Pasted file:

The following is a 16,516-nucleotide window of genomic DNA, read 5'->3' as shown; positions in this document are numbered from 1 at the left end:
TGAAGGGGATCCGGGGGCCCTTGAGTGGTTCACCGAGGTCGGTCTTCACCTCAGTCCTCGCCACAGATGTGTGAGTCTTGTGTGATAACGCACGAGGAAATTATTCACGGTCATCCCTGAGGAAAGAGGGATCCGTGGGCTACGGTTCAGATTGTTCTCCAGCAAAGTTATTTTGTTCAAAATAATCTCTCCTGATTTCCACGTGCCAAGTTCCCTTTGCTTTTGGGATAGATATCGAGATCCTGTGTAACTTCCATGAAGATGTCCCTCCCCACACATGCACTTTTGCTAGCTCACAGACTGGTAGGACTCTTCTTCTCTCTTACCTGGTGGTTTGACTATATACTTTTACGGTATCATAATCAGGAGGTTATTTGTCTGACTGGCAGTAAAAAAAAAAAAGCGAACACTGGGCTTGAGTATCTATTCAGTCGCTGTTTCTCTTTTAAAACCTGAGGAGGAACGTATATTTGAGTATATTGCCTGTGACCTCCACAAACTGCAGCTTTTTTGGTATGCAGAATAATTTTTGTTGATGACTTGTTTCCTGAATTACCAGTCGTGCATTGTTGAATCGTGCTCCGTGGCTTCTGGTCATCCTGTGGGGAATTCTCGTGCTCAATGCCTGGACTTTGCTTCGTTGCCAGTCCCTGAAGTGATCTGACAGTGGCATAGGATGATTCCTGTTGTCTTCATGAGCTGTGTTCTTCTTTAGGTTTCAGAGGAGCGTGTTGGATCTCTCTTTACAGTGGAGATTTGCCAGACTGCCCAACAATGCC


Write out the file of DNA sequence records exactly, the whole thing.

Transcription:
The following is a 16,516-nucleotide window of genomic DNA, read 5'->3' as shown; positions in this document are numbered from 1 at the left end:
TGAAGGGGATCCGGGGGCCCTTGAGTGGTTCACCGAGGTCGGTCTTCACCTCAGTCCTCGCCACAGATGTGTGAGTCTTGTGTGATAACGCACGAGGAAATTATTCACGGTCATCCCTGAGGAAAGAGGGATCCGTGGGCTACGGTTCAGATTGTTCTCCAGCAAAGTTATTTTGTTCAAAATAATCTCTCCTGATTTCCACGTGCCAAGTTCCCTTTGCTTTTGGGATAGATATCGAGATCCTGTGTAACTTCCATGAAGATGTCCCTCCCCACACATGCACTTTTGCTAGCTCACAGACTGGTAGGACTCTTCTTCTCTCTTACCTGGTGGTTTGACTATATACTTTTACGGTATCATAATCAGGAGGTTATTTGTCTGACTGGCAGTAAAAAAAAAAAAGCGAACACTGGGCTTGAGTATCTATTCAGTCGCTGTTTCTCTTTTAAAACCTGAGGAGGAACGTATATTTGAGTATATTGCCTGTGACCTCCACAAACTGCAGCTTTTTTGGTATGCAGAATAATTTTTGTTGATGACTTGTTTCCTGAATTACCAGTCGTGCATTGTTGAATCGTGCTCCGTGGCTTCTGGTCATCCTGTGGGGAATTCTCGTGCTCAATGCCTGGACTTTGCTTCGTTGCCAGTCCCTGAAGTGATCTGACAGTGGCATAGGATGATTCCTGTTGTCTTCATGAGCTGTGTTCTTCTTTAGGTTTCAGAGGAGCGTGTTGGATCTCTCTTTACAGTGGAGATTTGCCAGACTGCCCAACAATGCC